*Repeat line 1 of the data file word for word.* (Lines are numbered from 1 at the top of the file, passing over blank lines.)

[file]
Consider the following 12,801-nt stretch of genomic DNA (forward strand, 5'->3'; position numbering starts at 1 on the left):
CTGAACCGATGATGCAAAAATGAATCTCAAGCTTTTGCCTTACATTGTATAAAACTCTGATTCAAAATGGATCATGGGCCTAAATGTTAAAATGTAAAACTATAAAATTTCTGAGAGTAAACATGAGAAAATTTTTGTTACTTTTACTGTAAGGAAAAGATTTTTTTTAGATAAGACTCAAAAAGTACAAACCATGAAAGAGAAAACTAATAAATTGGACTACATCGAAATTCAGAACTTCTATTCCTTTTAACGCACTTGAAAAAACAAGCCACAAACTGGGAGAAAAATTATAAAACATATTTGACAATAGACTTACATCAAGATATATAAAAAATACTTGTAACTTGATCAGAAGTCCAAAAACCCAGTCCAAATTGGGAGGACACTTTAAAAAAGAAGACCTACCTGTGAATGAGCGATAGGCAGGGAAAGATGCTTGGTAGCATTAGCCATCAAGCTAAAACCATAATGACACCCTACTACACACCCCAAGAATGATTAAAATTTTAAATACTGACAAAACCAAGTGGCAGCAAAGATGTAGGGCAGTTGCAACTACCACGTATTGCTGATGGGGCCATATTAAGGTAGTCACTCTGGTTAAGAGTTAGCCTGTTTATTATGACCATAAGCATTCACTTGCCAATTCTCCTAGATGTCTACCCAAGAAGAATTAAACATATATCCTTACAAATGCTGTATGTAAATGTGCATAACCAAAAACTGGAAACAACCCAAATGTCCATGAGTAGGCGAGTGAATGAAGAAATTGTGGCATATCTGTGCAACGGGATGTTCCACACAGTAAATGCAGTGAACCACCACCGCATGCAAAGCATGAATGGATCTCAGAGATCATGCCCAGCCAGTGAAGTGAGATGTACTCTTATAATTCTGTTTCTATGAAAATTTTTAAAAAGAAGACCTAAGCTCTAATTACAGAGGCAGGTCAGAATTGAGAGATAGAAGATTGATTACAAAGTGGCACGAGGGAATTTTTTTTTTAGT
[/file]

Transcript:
Consider the following 12,801-nt stretch of genomic DNA (forward strand, 5'->3'; position numbering starts at 1 on the left):